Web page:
Here is a new book of therapeutics by an experienced homeopathic practitioner and author. The book is an alphabetical compendium of clinical terms and sub-terms with short listings by remedy under each heading. Her reference sources are briefly mentioned in the introduction but there is no comprehensive bibliography. These sources are limited to authorities which are few in number but very reliable: Bodman, Boericke, Blackie, Dewey, EA Farrington, Foubister, Roberts, Shepherd, Wright-Hubbard and the Central Council Homeopathic Research (CCHR) of India. The book is simply laid out in two columns in Times font and looks as if it has been exported from a word processor with no further attention paid to layout or design.

The use of a limited number of source books is an advantage in that we can imagine that this book is reliable, and this is the author's experience. But it is also limiting as the strict criterion for inclusion is a clinical term. Chickenpox, for example, has Urtica urens as the sole remedy listed as it is so mentioned in Boericke and no other book uses the clinical term. Ergo, the criterion has become a straitjacket. As an example I looked up Carpal Tunnel Syndrome, which has been exercising my mind and wrist recently, and find again only one entry, which includes prescribing two remedies together, Graphites and Thiosinaminum on the suggestion of Foubister. On the other hand from the Metrorrhagia entry I learned something from the remedies listed. I have perused many more and very valuable entries. Then I discovered another section not mentioned anywhere, on Page 557: for organ remedies. This is also useful but you would not expect it after Z, and with Burnett not used as a source it is very partial.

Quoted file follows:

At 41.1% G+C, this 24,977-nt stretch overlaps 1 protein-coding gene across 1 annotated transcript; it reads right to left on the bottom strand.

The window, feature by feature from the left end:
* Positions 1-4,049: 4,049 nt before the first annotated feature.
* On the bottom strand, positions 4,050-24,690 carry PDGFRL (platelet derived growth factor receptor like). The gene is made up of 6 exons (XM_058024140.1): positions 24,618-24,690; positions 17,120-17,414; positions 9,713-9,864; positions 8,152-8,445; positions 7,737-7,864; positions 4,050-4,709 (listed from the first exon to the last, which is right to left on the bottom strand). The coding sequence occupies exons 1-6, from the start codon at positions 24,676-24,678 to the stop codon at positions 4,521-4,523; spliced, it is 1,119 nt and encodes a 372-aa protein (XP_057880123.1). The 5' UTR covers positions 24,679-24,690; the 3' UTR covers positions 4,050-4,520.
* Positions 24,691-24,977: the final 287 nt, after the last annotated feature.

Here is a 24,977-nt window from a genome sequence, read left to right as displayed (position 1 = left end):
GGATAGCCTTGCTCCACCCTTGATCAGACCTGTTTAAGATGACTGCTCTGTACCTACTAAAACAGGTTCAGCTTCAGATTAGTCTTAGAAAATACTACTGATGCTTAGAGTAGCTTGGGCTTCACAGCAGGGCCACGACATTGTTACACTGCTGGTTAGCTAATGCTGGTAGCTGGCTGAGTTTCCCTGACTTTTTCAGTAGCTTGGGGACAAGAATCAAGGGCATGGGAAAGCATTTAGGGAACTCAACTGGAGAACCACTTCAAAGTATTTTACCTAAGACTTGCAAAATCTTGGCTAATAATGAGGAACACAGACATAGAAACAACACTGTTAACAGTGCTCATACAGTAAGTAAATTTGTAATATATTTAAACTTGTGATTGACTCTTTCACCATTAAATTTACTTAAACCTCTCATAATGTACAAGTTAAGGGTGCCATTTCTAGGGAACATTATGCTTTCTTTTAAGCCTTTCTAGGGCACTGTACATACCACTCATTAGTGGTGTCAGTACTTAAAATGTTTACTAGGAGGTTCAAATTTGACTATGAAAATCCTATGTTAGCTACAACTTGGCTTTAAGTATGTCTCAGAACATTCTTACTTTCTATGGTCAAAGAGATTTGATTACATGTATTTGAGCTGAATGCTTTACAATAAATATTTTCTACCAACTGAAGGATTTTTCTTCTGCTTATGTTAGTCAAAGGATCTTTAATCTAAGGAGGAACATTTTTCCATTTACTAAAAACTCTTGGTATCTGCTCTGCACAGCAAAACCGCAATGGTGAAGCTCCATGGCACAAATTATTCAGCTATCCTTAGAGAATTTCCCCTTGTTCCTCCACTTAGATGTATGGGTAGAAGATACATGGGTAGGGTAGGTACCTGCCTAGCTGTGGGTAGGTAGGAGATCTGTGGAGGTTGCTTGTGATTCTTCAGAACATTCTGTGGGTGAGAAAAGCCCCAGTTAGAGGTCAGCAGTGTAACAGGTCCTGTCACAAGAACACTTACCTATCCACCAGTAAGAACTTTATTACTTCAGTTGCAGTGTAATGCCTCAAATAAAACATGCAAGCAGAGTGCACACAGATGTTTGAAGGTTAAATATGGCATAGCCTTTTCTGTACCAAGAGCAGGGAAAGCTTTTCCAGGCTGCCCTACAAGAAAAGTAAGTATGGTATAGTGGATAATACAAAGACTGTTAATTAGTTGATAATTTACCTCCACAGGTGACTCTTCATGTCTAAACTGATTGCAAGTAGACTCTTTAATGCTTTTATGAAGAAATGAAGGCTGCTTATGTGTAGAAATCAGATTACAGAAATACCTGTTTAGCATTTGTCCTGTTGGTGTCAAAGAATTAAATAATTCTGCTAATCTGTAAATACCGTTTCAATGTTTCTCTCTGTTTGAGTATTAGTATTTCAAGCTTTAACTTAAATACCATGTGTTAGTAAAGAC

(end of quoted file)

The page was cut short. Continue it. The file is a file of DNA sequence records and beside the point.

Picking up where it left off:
The lack of good design matters in a reference book as it hinders quick navigation. There are no headers or footers, so in a large entry, Headache for example, there are no signposts, there is no letter of the alphabet visible, or any noticeable cross-reference. There is no further index, and no comprehensive remedy reference list, and no mention of which author is responsible for each section. So the simplicity is deceptive. I would contrast the lack of organisation and aesthetic found here with the accessible approach of Asa Hershoff in his Homeopathy for Musculoskeletal Healing (North Atlantic Books, 1996).

So my verdict on this book is simple: there are some extremely valuable references here, all in one place, but with insufficient tools for easy navigation. The book has to compete with computer software. It would be great if it were accessible on my laptop, so why not look for a shell program and redesign it not only as a book but as a Mac and Windows program? This book could be gem for every consulting room as it stands, and even better with more development.

 

This book review is reprinted from Volume 15, 2009 Edition of The American Homeopath with permission from The American Homeopath.

Reviewed by Laura Sholtz, RSHom (NA), CCH, FBIH